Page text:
President Obama and Prime Minister Trudeau today announced an ambitious, broad array of initiatives that herald a new day in our cross-border partnership to combat dangerous climate change, transition to a cleaner and more prosperous economy, and protect our shared Arctic environment while supporting the indigenous communities who call it home.
For the Arctic Ocean, the announcement is a giant step forward for conservation of the Arctic marine environment and the people who depend on it.
The commitment of the two leaders to protecting more than 10% of the US and Canadian Arctic Ocean by 2020, and to play a leadership role in creating a pan-Arctic network of MPAs, is particularly heartening.
The Arctic is warming faster than any other region on the planet, resulting in the dramatic loss of sea ice, which underpins the ecology of the Arctic marine environment. Walrus, narwhal, polar bears, polar cod, ice seals, arctic birds and arctic fish reside or feed on or under the ice, their life cycles exquisitely timed to its seasonal ebb and flow. The loss of summer sea ice is taking with it with it the future of these animals and the people who depend on them for sustenance and cultural survival.
Disappearing sea ice also means that previously inaccessible areas are rapidly opening up to development, particularly oil and gas extraction, shipping and fishing. Accidents, oil spills, pollution, invasive species, overfishing, bottom trawling, underwater noise, and a host of other impacts related to industrial development pose major additional threats to a region already under severe stress from global warming and ocean acidification.
A shrinking window exists to protect key marine ecosystems from major new industrial activity made possible by the rapid loss of summer sea ice. Marine protected areas - sanctuaries for ocean wildlife - are an important tool to help maintain the biodiversity and resilience of Arctic marine ecosystems and communities that depend on them as they face profound changes. Only a tiny fraction of the Arctic marine environment has been protected to date (in contrast, roughly eight percent of the Arctic terrestrial environment enjoys some level of recognition and protection). Because many species of whales, fish, birds, seals and other Arctic marine wildlife are highly migratory, it is not enough to pursue MPAs independently on a country-by-country basis. Coordinated international action is needed to ensure that the full spectrum of key habitats for different species are protected.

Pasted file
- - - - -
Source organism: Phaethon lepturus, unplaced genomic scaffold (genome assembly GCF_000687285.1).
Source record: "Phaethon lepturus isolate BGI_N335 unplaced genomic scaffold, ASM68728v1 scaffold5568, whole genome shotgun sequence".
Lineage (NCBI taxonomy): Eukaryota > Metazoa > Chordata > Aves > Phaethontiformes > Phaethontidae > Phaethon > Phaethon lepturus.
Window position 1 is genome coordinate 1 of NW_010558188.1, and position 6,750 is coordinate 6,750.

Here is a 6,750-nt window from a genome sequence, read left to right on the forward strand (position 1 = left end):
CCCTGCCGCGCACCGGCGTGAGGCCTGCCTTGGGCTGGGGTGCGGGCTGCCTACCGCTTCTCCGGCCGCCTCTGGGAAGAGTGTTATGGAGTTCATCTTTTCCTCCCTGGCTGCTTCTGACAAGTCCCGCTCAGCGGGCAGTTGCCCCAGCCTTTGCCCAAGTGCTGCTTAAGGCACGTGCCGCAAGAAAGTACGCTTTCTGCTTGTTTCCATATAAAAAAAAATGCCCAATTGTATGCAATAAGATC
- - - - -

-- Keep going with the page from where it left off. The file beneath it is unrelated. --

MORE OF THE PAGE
The announcement today reflects a recognition that cooperative, transboundary action to create a pan-Arctic network of MPAs is urgently needed. Together with other elements of the announcement, including the two leaders' intent to pursue low impact shipping corridors, which will minimize the effects of ocean noise and other ship-borne pollutants, along with a broader agreement on a moratorium on high seas fishing, the joint commitment to protect fragile and globally unique marine habitats represent a historic step forward for the Arctic Ocean. Looking forward, full protection of these MPAs will also require ending the threat of oil spills, which can travel thousands of miles on Arctic currents and ice floes. But that does not detract from the magnitude of today's path-breaking announcement.
See blogs by my colleagues reacting to other aspects of the joint initiatives announced today.